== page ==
Don’t call us, we’ll call you

May 9, 2012

Flashback: My thoughts on April 2

This morning I had a conversation with two of my good friends, a conversation about new babies and first children and postpartum depression. And then quite by accident, I stumbled on this post that I never published. I wrote it on 2 April 2010 (hence the very creative title I picked) when Addison was just about 6 weeks old. I’m not exactly sure why I never published it but I suspect that there was some element of not being completely ready to discuss how I was feeling. I know I did blog about some of my experiences with PPD, but I also know there were some things that I wanted to say but I just could not bring myself to do it. Revisiting those times through conversation with a few friends over the last several months has been surprisingly healing. I’ve told them things without fear or shame (and often with laughter) that I remember feeling so horrible about at the time. I just want to hug them and tell them that we’re good people and good mothers and in the whole scheme of our lives these difficult feelings will be so fleeting and inconsequential and no reflection on whom we really are and what we are capable of. And while I’m telling them all that, I want to tell myself too.

For a little over a week now, Addison has been smiling directly at us, in response to us.  I think this actually started much earlier, but Neal says I was deceived by motherly-wishful thinking (the more I think about it, the more I believe that “motherly-wishful thinking” may be a sort of mental condition — anyone know if it’s in the DSM?).

This new turn of events has made getting her in the morning my favorite part of the day.  She will be rooting around, flailing her arms, making little frustrated squeaks, still partially asleep.  As I walk in the room and start speaking, she calms down a bit and starts to tentatively open her eyes.  By the time I’m in front of her swing looking at her, she has her eyes open and breaks into a smile.  She doesn’t stare at me for long because she still wants to make it clear that she is hungry, but she is very sweet and smiley in the first few moments of her day.

I have yet to get a picture of her wide eyed and smiling, simply because it is so adorable, I can’t pull myself away long enough to get the camera.


Speaking of beautiful moments, I used to have so many sacred thoughts and feelings about this baby girl while I was pregnant.  Impressions about her character and personality, about our pre-existing relationship, and my role as her mother.  So it’s been interesting that since she was born those have been fewer and farther between.  There is something so in-the-moment about being with a child.  When they need something, they need it now.  When they are unhappy, they want to be soothed now.  It doesn’t leave me with the kind of contemplative time to which I am so accustomed from years of bedrest and ill health.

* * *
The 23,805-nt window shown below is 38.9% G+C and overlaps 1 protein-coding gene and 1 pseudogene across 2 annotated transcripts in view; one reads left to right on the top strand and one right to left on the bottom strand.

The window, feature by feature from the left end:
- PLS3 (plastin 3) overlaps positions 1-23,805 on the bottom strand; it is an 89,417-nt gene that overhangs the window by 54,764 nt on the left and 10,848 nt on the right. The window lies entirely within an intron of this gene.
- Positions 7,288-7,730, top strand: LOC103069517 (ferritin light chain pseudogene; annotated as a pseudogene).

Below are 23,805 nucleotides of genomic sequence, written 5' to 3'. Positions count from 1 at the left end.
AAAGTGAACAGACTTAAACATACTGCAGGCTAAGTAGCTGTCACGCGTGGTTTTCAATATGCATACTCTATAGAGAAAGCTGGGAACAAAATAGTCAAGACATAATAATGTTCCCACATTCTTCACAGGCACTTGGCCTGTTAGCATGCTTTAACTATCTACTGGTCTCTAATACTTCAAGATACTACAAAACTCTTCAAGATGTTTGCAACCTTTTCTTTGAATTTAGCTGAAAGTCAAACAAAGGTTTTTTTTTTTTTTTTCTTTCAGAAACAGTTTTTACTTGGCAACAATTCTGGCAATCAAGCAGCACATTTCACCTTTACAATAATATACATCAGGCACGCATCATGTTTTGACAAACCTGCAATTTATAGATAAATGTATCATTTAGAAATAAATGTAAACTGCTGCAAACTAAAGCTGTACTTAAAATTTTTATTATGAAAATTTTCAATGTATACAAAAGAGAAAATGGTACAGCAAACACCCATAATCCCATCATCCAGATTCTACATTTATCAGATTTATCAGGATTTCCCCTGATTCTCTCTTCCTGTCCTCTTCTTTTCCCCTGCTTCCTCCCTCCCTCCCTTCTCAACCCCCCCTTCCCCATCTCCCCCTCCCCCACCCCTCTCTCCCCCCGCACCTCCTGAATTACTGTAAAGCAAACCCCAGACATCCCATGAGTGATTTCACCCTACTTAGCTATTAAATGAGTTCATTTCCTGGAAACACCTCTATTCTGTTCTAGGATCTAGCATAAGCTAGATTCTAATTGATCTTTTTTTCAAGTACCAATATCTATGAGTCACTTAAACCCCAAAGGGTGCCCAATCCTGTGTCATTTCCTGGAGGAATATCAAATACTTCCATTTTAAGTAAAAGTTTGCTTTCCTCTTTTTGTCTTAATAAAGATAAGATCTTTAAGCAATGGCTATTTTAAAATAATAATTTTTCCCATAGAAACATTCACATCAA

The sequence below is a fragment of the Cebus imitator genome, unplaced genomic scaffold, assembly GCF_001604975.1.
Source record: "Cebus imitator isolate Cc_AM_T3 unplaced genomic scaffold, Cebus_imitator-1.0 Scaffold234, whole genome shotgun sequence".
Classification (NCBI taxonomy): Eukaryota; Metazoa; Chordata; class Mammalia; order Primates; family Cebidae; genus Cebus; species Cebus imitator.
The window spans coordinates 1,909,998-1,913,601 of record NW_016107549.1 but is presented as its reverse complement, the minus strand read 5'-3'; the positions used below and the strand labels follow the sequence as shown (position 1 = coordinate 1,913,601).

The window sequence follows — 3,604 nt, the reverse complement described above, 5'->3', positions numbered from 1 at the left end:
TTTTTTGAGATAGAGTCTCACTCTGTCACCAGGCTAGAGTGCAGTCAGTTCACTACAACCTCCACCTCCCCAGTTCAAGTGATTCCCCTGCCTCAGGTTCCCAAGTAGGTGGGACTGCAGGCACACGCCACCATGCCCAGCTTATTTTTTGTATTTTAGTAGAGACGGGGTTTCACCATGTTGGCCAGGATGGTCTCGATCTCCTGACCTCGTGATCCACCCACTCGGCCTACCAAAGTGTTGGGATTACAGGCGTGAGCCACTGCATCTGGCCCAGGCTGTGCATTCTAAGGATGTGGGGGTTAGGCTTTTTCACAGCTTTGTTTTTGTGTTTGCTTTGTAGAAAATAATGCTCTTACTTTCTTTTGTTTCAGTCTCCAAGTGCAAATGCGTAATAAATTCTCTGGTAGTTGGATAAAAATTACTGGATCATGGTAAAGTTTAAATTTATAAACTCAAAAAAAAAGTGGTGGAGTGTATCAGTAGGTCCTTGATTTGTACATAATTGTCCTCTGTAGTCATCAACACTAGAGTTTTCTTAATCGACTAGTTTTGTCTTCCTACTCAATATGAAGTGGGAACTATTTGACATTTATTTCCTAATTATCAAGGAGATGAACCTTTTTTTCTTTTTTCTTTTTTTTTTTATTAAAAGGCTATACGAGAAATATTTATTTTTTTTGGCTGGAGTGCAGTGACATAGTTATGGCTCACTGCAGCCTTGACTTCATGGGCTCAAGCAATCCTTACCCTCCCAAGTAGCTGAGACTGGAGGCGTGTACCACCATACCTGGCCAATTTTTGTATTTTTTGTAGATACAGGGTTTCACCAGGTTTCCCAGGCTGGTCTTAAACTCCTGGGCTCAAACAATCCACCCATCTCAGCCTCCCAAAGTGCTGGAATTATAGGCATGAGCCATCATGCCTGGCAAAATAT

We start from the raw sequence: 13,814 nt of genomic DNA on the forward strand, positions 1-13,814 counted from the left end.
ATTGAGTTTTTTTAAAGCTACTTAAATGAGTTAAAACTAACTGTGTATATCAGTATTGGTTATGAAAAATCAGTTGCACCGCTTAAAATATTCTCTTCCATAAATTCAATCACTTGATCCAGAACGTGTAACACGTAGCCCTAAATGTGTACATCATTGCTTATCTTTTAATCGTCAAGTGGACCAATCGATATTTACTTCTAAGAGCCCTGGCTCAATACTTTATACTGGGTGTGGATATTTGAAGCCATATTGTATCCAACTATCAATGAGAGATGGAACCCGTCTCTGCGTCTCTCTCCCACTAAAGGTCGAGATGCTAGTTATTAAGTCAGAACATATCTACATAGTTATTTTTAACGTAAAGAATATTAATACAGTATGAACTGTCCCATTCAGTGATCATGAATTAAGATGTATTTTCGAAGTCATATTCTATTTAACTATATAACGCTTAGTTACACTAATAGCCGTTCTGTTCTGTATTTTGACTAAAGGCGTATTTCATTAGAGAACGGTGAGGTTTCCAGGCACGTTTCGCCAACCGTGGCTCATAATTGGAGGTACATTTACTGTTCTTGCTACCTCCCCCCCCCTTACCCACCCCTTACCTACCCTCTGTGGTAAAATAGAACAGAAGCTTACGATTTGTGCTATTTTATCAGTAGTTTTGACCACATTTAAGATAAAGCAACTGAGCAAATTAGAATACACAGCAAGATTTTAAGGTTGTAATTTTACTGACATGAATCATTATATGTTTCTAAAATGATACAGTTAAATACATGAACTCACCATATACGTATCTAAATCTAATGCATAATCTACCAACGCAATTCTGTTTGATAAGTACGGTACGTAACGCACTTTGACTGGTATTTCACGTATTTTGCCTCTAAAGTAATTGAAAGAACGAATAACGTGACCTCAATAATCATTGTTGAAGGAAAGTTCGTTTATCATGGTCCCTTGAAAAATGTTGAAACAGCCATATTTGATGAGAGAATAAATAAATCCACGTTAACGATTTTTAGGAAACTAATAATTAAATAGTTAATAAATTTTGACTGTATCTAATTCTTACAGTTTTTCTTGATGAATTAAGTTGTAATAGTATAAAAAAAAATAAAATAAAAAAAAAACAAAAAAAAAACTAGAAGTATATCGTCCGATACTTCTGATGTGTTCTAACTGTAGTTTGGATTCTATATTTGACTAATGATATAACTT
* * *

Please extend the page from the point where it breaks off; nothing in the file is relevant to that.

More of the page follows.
Couple this lack of time with exhaustion and add in more mixed feelings than I could have foreseen, and this has been an interesting experiment thus far.  A lot of people talked to me about how hard the first while would be and about postpartum depression and baby blues, but I don’t remember people talking about the mixed feelings.  How you would never go back to life before her, but you will also grieve for the things that you must leave behind.

Why can we not acknowledge that we are losing things too?  Things we would want to grieve.

“Something’s lost but something’s gained in living every day.” [From this Joni Mitchell song I love.]



  1. Thank you, thank you, thank you. What more can I say? Oh, I know. You are a good person. You are a good mother. And I mean it.

    Comment by v. blanchard — May 10, 2012 @ 12:44 am

  2. I would never go back to before, but some days I do grieve. Well put, Lindsay.

    Comment by Alysa — May 10, 2012 @ 2:19 am

  3. I think that losing life as it is now is what scares me the most about having a baby. This post is comforting to me. Thank you for posting!

    Comment by Kristin — May 10, 2012 @ 3:48 am

    • I have to admit your life does seem pretty awesome to me too, Kristin!

      Comment by llcall — May 10, 2012 @ 2:59 pm

  4. I think the hardest part of being a new parent is that you have no idea what is normal behavior. And the whole, “good, better, best” keeps running through my mind. Like, I’m sure what I’m doing is ok, but is it the best thing possible I could be doing for le bebe? I only seem to feel reassured when I talk to you guys! So yeah, thanks a million for guiding me through this 🙂
    Also p.s. reading that she was in a separate room in a swing is also reassuring. I recently put k in her room in her nap nanny because I felt like I was disturbing her naps when I’d be next to her on my computer. But then I was starting to worry that it was a cruel choice (listening to attachment parents really ups the second guessing) by making her sleep without her mom next to her. So….again, thank you! 🙂

    Comment by kei02003 — May 10, 2012 @ 8:13 pm

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